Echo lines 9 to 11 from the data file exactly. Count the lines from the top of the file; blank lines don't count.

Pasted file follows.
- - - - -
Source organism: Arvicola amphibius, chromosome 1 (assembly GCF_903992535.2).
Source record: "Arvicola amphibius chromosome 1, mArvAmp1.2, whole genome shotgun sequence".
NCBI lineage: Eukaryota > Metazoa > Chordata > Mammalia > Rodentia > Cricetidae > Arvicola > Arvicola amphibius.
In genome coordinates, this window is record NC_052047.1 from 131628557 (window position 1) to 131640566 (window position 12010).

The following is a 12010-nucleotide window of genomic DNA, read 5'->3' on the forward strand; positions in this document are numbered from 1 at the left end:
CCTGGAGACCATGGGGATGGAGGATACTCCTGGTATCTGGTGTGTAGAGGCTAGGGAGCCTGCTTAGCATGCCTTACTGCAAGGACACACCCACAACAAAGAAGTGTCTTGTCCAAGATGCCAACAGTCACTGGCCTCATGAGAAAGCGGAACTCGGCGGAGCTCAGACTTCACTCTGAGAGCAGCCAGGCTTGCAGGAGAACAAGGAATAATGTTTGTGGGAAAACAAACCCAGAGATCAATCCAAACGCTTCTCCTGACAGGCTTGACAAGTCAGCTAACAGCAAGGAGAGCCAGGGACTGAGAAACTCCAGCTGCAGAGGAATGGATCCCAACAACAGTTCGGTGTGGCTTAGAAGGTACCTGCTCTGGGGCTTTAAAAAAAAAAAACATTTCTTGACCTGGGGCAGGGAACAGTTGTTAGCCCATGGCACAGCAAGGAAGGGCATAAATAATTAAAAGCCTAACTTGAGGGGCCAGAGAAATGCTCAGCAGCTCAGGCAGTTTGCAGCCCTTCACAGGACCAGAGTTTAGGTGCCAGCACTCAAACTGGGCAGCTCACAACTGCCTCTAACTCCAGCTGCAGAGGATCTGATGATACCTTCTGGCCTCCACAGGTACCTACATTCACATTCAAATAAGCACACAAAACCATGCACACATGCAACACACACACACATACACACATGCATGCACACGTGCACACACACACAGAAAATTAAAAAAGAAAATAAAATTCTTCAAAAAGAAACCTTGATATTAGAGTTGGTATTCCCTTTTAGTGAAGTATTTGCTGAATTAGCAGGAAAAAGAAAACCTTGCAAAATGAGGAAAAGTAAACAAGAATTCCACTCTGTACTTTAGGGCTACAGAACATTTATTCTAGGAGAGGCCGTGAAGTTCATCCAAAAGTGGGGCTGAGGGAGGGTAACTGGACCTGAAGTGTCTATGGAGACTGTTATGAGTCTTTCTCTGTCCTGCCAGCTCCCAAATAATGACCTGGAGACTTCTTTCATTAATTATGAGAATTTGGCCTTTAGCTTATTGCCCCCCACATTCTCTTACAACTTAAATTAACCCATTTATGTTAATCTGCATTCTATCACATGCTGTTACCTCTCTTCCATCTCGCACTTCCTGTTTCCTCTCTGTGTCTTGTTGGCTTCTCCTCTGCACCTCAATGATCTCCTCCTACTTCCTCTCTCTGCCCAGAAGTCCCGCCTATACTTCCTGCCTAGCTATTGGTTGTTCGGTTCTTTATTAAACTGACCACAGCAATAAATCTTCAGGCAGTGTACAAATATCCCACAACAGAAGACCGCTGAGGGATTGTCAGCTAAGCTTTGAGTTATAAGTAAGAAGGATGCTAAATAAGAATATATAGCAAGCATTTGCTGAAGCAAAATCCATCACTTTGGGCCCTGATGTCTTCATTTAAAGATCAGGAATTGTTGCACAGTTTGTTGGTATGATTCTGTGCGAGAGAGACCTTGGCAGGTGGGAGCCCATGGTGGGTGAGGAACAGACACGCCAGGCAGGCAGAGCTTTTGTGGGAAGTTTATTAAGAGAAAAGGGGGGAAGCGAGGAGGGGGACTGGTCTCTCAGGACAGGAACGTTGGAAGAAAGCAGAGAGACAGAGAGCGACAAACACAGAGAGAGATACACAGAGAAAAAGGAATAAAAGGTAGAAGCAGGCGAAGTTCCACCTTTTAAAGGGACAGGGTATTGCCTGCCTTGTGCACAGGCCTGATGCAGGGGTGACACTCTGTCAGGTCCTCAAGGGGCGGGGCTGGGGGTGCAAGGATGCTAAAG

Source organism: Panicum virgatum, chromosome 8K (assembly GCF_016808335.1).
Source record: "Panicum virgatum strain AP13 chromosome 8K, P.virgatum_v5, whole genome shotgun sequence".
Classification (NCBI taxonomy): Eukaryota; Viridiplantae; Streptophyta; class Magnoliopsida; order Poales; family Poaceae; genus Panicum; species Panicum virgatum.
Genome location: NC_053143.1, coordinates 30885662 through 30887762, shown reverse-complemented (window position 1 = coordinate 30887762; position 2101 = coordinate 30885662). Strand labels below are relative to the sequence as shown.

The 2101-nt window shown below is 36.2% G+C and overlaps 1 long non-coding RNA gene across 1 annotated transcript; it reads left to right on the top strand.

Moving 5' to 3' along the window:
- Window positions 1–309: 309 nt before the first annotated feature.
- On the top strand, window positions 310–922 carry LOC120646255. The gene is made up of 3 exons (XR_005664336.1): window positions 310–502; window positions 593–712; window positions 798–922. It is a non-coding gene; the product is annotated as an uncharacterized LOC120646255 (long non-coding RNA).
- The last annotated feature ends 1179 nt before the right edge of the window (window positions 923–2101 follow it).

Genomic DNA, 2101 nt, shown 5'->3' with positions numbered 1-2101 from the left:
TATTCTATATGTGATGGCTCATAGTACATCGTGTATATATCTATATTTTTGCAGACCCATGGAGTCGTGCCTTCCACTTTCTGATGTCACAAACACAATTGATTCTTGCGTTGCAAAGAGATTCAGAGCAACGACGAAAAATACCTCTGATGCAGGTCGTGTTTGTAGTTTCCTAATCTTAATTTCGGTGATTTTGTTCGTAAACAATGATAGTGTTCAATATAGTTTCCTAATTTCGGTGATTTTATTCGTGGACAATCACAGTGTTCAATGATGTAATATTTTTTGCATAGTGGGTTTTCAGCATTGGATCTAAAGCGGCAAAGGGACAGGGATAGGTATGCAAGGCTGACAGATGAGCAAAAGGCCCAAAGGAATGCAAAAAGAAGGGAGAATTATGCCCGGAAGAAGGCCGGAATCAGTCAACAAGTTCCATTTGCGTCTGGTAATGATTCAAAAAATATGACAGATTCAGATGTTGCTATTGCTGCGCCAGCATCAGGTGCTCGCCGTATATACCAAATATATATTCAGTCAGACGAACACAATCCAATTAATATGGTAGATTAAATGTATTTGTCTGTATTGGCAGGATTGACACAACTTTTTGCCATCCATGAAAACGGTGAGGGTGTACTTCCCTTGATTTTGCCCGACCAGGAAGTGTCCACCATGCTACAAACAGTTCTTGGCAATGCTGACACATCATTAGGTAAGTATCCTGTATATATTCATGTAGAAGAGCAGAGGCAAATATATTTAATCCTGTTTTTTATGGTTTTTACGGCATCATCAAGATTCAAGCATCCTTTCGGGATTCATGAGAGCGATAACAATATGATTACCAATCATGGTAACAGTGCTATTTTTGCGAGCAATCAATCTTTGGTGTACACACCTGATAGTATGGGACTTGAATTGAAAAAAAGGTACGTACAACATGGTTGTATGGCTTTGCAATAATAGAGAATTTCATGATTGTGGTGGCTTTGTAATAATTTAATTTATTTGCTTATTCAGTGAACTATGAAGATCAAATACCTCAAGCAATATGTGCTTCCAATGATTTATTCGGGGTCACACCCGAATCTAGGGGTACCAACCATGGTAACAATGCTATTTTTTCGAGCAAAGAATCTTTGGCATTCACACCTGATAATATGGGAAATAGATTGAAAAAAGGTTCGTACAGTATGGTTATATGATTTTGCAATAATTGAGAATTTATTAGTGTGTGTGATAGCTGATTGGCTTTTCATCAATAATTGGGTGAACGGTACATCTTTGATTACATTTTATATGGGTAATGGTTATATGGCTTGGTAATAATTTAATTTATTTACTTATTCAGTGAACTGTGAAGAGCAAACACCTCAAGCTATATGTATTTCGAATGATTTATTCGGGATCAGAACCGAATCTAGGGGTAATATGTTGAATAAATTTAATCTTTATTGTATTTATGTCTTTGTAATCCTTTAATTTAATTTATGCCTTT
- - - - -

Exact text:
Classification (NCBI taxonomy): Eukaryota; Viridiplantae; Streptophyta; class Magnoliopsida; order Poales; family Poaceae; genus Panicum; species Panicum virgatum.
Genome location: NC_053143.1, coordinates 30885662 through 30887762, shown reverse-complemented (window position 1 = coordinate 30887762; position 2101 = coordinate 30885662). Strand labels below are relative to the sequence as shown.

The 2101-nt window shown below is 36.2% G+C and overlaps 1 long non-coding RNA gene across 1 annotated transcript; it reads left to right on the top strand.